Fun, escapism and optimism – never were these attributes better captured in design than in the period between the two world wars, which has come to be known as the Art Deco era.
Having just left behind the terrors of the First World War, Europe and America were ready to dance, party and forget; to listen to jazz music and throw themselves into ‘cocktails and laughter’ as Noel Coward put it. ‘It was, to a large extent, the first style of a new age,’ says author, broadcaster and Art Deco specialist Eric Knowles. ‘People were keen to embrace a fresh beginning, having suffered through the war. They were now more aware of the outside world by way of the cinema, and the glamorisation of Hollywood. And they had more freedom. For the bright young things of the 1920s, these were the Roaring Twenties.’
What emerged was a creative outpouring with a buoyant spirit that stretched from Art Deco’s birthplace in Paris to cities around the world, from Casablanca to Havana. It reached its zenith in those temples to progress that created the blueprint for the modern city: the skyscrapers of New York. Even as dark shadows began to fall across Europe, the movement was unstoppable, adopting the sleek lines and metal sheen of the fast-developing aeronautical industry and embracing the glamour and escapism of Hollywood.
The term ‘Art Deco’ was adopted in the 1960s, to denote the design style represented at the 1925 Paris Exposition Internationale des Arts Décoratifs et Industriels Modernes. The idea was to put on a grand fair that would restore France’s pride in its decorative arts and reassert its pre-eminence in the global arena. In contrast to the Exposition Universelle of 1900, which had celebrated past glories, this exhibition would look to the future and showcase new ideas. Countries from around the world were invited to present their most cutting-edge designs.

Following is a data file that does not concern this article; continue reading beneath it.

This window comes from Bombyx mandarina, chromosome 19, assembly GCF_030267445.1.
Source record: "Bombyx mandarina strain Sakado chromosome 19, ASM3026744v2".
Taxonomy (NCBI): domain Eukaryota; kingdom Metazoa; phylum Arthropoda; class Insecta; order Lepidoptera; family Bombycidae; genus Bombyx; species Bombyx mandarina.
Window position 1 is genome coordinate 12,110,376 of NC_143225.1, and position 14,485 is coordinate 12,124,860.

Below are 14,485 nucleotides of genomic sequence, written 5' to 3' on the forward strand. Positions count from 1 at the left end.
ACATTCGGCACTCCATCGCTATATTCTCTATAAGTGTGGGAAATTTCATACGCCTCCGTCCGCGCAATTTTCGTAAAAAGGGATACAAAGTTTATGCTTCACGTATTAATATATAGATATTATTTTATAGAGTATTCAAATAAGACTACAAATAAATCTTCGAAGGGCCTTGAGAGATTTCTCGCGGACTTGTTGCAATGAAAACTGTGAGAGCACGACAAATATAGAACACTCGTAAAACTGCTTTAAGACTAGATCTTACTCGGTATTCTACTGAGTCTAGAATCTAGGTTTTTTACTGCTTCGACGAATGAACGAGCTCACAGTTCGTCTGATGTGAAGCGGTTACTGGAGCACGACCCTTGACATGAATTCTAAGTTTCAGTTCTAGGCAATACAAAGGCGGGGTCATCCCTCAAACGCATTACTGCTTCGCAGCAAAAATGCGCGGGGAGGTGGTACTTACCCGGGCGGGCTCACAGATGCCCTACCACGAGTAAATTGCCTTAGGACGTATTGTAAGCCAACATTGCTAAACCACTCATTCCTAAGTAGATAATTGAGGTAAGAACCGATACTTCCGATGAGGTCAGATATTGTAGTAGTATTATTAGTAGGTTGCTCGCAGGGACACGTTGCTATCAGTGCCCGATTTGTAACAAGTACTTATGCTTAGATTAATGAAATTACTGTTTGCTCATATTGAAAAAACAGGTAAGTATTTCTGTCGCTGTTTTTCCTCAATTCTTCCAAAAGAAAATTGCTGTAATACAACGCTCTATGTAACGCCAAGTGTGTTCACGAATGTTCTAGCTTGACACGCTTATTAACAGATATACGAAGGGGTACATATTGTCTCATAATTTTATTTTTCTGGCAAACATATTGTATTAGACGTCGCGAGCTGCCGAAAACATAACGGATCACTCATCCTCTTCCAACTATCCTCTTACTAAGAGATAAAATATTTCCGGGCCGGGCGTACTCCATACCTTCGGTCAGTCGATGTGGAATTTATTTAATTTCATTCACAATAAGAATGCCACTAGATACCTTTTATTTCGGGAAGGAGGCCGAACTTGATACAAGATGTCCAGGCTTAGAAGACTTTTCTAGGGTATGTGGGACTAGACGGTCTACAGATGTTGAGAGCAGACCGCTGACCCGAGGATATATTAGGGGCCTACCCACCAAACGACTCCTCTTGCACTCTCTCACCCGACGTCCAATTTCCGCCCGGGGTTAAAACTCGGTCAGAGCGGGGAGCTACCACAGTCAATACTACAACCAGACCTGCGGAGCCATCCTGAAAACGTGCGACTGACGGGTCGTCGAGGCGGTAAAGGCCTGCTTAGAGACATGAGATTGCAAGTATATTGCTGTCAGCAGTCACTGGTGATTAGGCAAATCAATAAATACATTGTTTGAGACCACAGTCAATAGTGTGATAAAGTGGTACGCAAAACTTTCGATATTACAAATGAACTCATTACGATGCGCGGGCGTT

Among the highlights of the French exhibits was the Hotel du Collectionneur, a pavilion designed by architect Pierre Patout and fitted out by leading French designers: with furniture by Émile-Jacques Ruhlmann, lacquerwares by Jean Dunand and glass by René Lalique. Lalique’s contribution to the event was vast, including his own display that showcased his unique lost-wax creations and a six-foot-high vase, an illuminated glass ceiling for the Sèvres Pavilion and the focal structure of the exhibition park: a 50-foot-high illuminated glass fountain.
The most forward-looking and controversial pavilion was by Swiss-born architect Le Corbusier, who designed an apartment from steel, glass and concrete. Today it would be instantly recognised as modernist. While the British pavilion was considered somewhat lacklustre and the Americans didn’t take part at all, there was no escaping the new design aesthetic, and both countries took the look forward in their own ways in the years following.
‘The French had taken Art Deco to its apotheosis by 1925,’ says Knowles. ‘The style was Art Nouveau formalised with object elements and violent colour derived from the costumes of the
Ballets Russes. Motifs were in the form of sunbursts, chevrons and zigzags, all paying lip service to cubism.
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‘But from the late 1920s and through the 1930s, there was a new approach affecting all walks of life and manner of objects. Art moderne came from aeronautics, applying aviation design to trains, cars, diners and consumer goods. It was the age where land-speed records were broken and the Blue Riband passenger liner was awarded for the fastest crossing of the Atlantic. Decoration for its own sake went out of the window. From then on it was all about form and function.’